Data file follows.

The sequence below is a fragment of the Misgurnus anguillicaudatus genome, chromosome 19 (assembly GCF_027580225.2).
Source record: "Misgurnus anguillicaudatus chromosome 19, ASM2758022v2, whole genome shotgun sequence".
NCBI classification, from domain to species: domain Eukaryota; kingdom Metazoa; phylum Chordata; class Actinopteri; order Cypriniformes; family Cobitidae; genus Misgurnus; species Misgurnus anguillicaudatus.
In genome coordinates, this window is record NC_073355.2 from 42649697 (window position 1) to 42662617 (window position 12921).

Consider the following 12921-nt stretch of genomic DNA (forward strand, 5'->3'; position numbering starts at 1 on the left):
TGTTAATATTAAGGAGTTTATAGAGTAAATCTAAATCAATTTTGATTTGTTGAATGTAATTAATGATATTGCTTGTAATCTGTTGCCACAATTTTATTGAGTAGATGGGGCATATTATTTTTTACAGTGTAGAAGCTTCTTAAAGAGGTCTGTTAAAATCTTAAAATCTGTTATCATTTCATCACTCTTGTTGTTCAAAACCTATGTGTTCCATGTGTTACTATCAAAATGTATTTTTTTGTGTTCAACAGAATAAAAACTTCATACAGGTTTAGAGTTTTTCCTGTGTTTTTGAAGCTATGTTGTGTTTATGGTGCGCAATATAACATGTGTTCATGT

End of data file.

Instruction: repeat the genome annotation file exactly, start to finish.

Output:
The sequence below is a fragment of the Misgurnus anguillicaudatus genome, chromosome 19 (assembly GCF_027580225.2).
Source record: "Misgurnus anguillicaudatus chromosome 19, ASM2758022v2, whole genome shotgun sequence".
NCBI classification, from domain to species: domain Eukaryota; kingdom Metazoa; phylum Chordata; class Actinopteri; order Cypriniformes; family Cobitidae; genus Misgurnus; species Misgurnus anguillicaudatus.
In genome coordinates, this window is record NC_073355.2 from 42649697 (window position 1) to 42662617 (window position 12921).

Consider the following 12921-nt stretch of genomic DNA (forward strand, 5'->3'; position numbering starts at 1 on the left):
TGTTAATATTAAGGAGTTTATAGAGTAAATCTAAATCAATTTTGATTTGTTGAATGTAATTAATGATATTGCTTGTAATCTGTTGCCACAATTTTATTGAGTAGATGGGGCATATTATTTTTTACAGTGTAGAAGCTTCTTAAAGAGGTCTGTTAAAATCTTAAAATCTGTTATCATTTCATCACTCTTGTTGTTCAAAACCTATGTGTTCCATGTGTTACTATCAAAATGTATTTTTTTGTGTTCAACAGAATAAAAACTTCATACAGGTTTAGAGTTTTTCCTGTGTTTTTGAAGCTATGTTGTGTTTATGGTGCGCAATATAACATGTGTTCATGT